Can Iconic 'Earthrise' Photo Help Protect Earth from Asteroid Impacts?

Apollo 8 Earthrise
"Earthrise," the first picture taken of planet Earth by people orbiting the moon. This shot was captured by Apollo 8 astronaut Bill Anders on December 24, 1968, as his spacecraft became the first to fly around the moon. (Image credit: NASA)

The NASA astronaut who snapped the 20th century's most famous photograph of Earth from space hopes the image can continue helping to protect the planet — not just from the depredations of its human inhabitants, but also from incoming space rocks.

Apollo 8 crewmember Bill Anders' iconic "Earthrise" photo, taken from lunar orbit on Dec. 24, 1968, helped spark the modern environmental movement, many experts say. It gave people a new perspective on the planet, showing Earth as a tiny and fragile outpost of life hanging alone in the immense blackness of space.

Anders hopes the photo still conveys a sense of Earth's vulnerability, and that it can help humanity recognize that some threats to the planet and its inhabitants originate far out in space. [Amazing Photos of Earth from Space]

"Hopefully, the Earthrise picture, which did help kick off the environmental movement, can also help people appreciate that our planet needs protection from things raining in," Anders told reporters on Earth Day (Tuesday, April 22).

Anders was speaking at a press conference held by the nonprofit B612 Foundation, which seeks to predict and prevent devastating asteroid strikes.

During the event, B612 chairman and CEO Ed Lu, also a former NASA astronaut, unveiled new data revealing that Earth gets hammered by powerful asteroid strikes far more frequently than previously thought. The planet absorbed 26 powerful impacts from 2000 to 2013, each of which ranged in energy from 1 to 600 kilotons, Lu said. (For comparison, the atomic bomb that leveled Hiroshima in 1945 packed about 15 kilotons.)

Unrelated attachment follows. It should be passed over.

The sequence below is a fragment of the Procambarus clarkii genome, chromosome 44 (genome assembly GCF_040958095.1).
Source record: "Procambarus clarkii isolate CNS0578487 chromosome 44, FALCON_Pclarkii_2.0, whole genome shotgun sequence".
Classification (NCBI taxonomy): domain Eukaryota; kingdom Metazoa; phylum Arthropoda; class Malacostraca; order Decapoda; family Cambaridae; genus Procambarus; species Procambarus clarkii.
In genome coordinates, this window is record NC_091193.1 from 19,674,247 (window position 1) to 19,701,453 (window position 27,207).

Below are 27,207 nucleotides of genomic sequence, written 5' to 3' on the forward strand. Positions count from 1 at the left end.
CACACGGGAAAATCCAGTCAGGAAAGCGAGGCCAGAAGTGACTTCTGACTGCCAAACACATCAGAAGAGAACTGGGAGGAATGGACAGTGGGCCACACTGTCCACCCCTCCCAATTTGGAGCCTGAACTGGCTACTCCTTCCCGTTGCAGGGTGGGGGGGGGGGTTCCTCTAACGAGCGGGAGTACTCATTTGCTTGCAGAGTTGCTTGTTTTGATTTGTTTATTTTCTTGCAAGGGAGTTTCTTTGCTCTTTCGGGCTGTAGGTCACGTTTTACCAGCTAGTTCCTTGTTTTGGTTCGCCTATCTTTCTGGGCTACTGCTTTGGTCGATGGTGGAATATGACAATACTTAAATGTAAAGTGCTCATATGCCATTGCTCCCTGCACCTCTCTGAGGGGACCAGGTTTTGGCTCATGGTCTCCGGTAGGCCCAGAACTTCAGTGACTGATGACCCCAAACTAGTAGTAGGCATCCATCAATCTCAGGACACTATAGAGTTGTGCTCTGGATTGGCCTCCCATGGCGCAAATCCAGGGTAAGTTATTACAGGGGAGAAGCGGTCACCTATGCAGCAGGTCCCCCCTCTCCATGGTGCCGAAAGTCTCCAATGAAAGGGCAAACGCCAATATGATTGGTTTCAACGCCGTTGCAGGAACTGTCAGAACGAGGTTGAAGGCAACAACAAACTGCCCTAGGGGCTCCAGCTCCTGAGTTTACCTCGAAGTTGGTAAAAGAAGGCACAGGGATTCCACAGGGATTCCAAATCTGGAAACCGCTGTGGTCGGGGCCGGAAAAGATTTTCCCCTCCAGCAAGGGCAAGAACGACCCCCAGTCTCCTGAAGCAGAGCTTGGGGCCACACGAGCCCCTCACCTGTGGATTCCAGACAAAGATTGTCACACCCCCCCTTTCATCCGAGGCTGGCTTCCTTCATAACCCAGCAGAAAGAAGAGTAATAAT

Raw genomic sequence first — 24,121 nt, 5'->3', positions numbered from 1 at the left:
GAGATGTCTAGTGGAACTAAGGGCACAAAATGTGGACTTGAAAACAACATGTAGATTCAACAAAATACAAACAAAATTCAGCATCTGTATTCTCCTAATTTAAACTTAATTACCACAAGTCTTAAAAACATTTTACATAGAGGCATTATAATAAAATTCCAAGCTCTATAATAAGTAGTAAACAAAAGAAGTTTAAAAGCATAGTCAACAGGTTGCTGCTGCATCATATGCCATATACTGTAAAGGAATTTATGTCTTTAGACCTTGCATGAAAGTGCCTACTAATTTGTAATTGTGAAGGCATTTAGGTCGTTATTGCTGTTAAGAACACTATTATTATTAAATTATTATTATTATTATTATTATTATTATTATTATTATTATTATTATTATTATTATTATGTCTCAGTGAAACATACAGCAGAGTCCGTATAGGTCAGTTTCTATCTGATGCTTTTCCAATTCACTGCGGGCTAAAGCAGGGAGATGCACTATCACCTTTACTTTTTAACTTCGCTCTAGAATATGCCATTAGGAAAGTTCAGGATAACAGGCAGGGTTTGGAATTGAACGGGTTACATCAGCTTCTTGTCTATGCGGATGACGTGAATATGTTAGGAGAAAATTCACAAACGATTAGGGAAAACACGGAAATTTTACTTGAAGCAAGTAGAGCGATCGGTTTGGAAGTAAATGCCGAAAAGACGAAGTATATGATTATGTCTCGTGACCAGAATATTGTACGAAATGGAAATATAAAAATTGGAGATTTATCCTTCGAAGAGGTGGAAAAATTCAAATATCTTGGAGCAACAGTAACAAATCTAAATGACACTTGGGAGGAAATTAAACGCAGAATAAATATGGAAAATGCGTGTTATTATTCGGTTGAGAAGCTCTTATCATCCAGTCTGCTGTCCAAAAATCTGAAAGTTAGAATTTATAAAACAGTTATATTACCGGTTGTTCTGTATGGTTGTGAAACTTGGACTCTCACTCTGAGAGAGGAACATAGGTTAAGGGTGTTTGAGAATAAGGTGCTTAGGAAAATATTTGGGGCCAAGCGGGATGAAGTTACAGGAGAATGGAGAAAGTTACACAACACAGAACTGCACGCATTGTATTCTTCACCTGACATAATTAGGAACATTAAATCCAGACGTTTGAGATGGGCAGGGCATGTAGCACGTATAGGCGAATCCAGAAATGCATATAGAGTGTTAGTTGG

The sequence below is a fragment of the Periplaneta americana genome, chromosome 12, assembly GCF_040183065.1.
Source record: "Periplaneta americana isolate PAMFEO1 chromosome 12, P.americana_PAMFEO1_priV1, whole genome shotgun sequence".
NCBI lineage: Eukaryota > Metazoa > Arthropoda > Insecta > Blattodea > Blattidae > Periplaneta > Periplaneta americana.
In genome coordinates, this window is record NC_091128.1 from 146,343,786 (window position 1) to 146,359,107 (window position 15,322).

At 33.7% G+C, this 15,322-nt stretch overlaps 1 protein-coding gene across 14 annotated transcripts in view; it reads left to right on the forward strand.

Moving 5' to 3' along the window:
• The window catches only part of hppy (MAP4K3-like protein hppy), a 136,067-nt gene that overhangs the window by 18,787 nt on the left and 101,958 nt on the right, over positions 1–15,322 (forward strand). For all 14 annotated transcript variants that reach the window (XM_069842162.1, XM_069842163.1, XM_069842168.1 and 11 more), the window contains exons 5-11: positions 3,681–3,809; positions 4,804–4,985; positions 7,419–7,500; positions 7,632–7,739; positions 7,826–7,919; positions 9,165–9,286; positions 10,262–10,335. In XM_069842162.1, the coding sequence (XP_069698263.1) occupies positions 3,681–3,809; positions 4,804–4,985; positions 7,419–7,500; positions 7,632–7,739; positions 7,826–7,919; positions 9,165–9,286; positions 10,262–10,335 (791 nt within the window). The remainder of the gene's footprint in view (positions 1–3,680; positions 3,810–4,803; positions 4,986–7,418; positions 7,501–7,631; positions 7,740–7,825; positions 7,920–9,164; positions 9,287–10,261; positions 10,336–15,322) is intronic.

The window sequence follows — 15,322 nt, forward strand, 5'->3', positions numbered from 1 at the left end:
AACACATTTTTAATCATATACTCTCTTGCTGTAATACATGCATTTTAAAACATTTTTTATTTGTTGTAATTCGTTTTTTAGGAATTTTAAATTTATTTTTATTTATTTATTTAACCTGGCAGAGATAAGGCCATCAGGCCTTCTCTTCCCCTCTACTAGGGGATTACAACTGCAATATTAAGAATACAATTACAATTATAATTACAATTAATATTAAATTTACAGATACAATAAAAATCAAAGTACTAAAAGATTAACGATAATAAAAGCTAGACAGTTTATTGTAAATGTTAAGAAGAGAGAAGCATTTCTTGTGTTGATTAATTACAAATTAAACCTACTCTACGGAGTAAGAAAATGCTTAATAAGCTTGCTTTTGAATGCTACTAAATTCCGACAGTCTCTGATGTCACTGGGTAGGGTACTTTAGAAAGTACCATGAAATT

These strikes were detected by a global network of sensors operated by the Nuclear Test Ban Treaty Organization. Most of the explosions went unnoticed by people on the ground, because they occurred over the ocean or unpopulated regions of the globe. (One exception is the Russian meteor explosion of February 2013, which damaged hundreds of buildings and wounded 1,500 people in the city of Chelyabinsk.)

The Chelyabinsk event occurred without warning, which shouldn't come as much of a surprise. Millions of asteroids cruise through Earth's neck of the cosmic woods, and scientists have identified and tracked less than 11,000 of them to date.

The B612 Foundation wants to spot potentially dangerous asteroids far before their potential collisions with Earth, giving humanity a chance to mount a deflection mission. To that end, the organization is building a $250 million space telescope called Sentinel, which will hunt for space rocks in infrared light from a Venus-like orbit.

B612 is aiming for a 2018 launch for Sentinel, which should identify perhaps 500,000 near-Earth asteroids over the course of its planned 6.5-year mission, organization representatives have said.

"Asteroid impacts are not that rare," Lu said. "The main message we want to get across is that it doesn't have to be this way. We humans can actually go and change this."

Follow Mike Wall on Twitter @michaeldwall and Google+. Follow us @Spacedotcom, Facebook or Google+. Originally published on

Join our Space Forums to keep talking space on the latest missions, night sky and more! And if you have a news tip, correction or comment, let us know at:

Mike Wall
Senior Space Writer

Michael Wall is a Senior Space Writer with and joined the team in 2010. He primarily covers exoplanets, spaceflight and military space, but has been known to dabble in the space art beat. His book about the search for alien life, "Out There," was published on Nov. 13, 2018. Before becoming a science writer, Michael worked as a herpetologist and wildlife biologist. He has a Ph.D. in evolutionary biology from the University of Sydney, Australia, a bachelor's degree from the University of Arizona, and a graduate certificate in science writing from the University of California, Santa Cruz. To find out what his latest project is, you can follow Michael on Twitter.